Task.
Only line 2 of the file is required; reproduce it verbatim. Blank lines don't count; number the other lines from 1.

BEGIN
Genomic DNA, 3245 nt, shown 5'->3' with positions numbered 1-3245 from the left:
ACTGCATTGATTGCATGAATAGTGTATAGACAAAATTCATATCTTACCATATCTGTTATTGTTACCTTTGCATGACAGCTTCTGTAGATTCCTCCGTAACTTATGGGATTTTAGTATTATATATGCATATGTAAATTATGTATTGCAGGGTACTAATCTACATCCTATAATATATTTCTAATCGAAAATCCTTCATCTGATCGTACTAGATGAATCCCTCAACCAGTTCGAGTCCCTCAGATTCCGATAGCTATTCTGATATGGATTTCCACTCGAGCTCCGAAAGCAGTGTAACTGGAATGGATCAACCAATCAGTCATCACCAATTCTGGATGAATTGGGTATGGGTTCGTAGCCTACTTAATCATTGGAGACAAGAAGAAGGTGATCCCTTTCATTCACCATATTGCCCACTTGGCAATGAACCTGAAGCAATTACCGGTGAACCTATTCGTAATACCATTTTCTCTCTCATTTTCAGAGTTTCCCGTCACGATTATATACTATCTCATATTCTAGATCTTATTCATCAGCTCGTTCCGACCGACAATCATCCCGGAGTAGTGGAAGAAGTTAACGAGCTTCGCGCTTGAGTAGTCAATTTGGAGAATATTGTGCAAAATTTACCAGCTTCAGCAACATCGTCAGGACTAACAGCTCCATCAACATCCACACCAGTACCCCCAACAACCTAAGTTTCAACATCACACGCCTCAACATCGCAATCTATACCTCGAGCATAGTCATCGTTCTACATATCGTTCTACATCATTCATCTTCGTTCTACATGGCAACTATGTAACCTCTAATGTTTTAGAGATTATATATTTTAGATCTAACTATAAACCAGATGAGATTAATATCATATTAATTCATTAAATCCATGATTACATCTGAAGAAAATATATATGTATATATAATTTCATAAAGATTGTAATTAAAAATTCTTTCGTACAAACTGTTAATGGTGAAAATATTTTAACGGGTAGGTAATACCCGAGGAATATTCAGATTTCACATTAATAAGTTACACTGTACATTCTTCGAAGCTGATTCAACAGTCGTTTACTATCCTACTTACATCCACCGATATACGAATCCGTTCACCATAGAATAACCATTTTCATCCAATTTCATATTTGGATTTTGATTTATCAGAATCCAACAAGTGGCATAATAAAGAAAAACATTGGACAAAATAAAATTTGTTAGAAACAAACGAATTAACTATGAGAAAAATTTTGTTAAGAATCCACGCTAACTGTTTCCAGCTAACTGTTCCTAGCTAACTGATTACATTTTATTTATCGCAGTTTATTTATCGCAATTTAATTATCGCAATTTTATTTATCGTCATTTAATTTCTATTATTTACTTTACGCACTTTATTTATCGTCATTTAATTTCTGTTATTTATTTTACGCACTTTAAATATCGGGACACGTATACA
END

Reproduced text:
ACTGCATTGATTGCATGAATAGTGTATAGACAAAATTCATATCTTACCATATCTGTTATTGTTACCTTTGCATGACAGCTTCTGTAGATTCCTCCGTAACTTATGGGATTTTAGTATTATATATGCATATGTAAATTATGTATTGCAGGGTACTAATCTACATCCTATAATATATTTCTAATCGAAAATCCTTCATCTGATCGTACTAGATGAATCCCTCAACCAGTTCGAGTCCCTCAGATTCCGATAGCTATTCTGATATGGATTTCCACTCGAGCTCCGAAAGCAGTGTAACTGGAATGGATCAACCAATCAGTCATCACCAATTCTGGATGAATTGGGTATGGGTTCGTAGCCTACTTAATCATTGGAGACAAGAAGAAGGTGATCCCTTTCATTCACCATATTGCCCACTTGGCAATGAACCTGAAGCAATTACCGGTGAACCTATTCGTAATACCATTTTCTCTCTCATTTTCAGAGTTTCCCGTCACGATTATATACTATCTCATATTCTAGATCTTATTCATCAGCTCGTTCCGACCGACAATCATCCCGGAGTAGTGGAAGAAGTTAACGAGCTTCGCGCTTGAGTAGTCAATTTGGAGAATATTGTGCAAAATTTACCAGCTTCAGCAACATCGTCAGGACTAACAGCTCCATCAACATCCACACCAGTACCCCCAACAACCTAAGTTTCAACATCACACGCCTCAACATCGCAATCTATACCTCGAGCATAGTCATCGTTCTACATATCGTTCTACATCATTCATCTTCGTTCTACATGGCAACTATGTAACCTCTAATGTTTTAGAGATTATATATTTTAGATCTAACTATAAACCAGATGAGATTAATATCATATTAATTCATTAAATCCATGATTACATCTGAAGAAAATATATATGTATATATAATTTCATAAAGATTGTAATTAAAAATTCTTTCGTACAAACTGTTAATGGTGAAAATATTTTAACGGGTAGGTAATACCCGAGGAATATTCAGATTTCACATTAATAAGTTACACTGTACATTCTTCGAAGCTGATTCAACAGTCGTTTACTATCCTACTTACATCCACCGATATACGAATCCGTTCACCATAGAATAACCATTTTCATCCAATTTCATATTTGGATTTTGATTTATCAGAATCCAACAAGTGGCATAATAAAGAAAAACATTGGACAAAATAAAATTTGTTAGAAACAAACGAATTAACTATGAGAAAAATTTTGTTAAGAATCCACGCTAACTGTTTCCAGCTAACTGTTCCTAGCTAACTGATTACATTTTATTTATCGCAGTTTATTTATCGCAATTTAATTATCGCAATTTTATTTATCGTCATTTAATTTCTATTATTTACTTTACGCACTTTATTTATCGTCATTTAATTTCTGTTATTTATTTTACGCACTTTAAATATCGGGACACGTATACA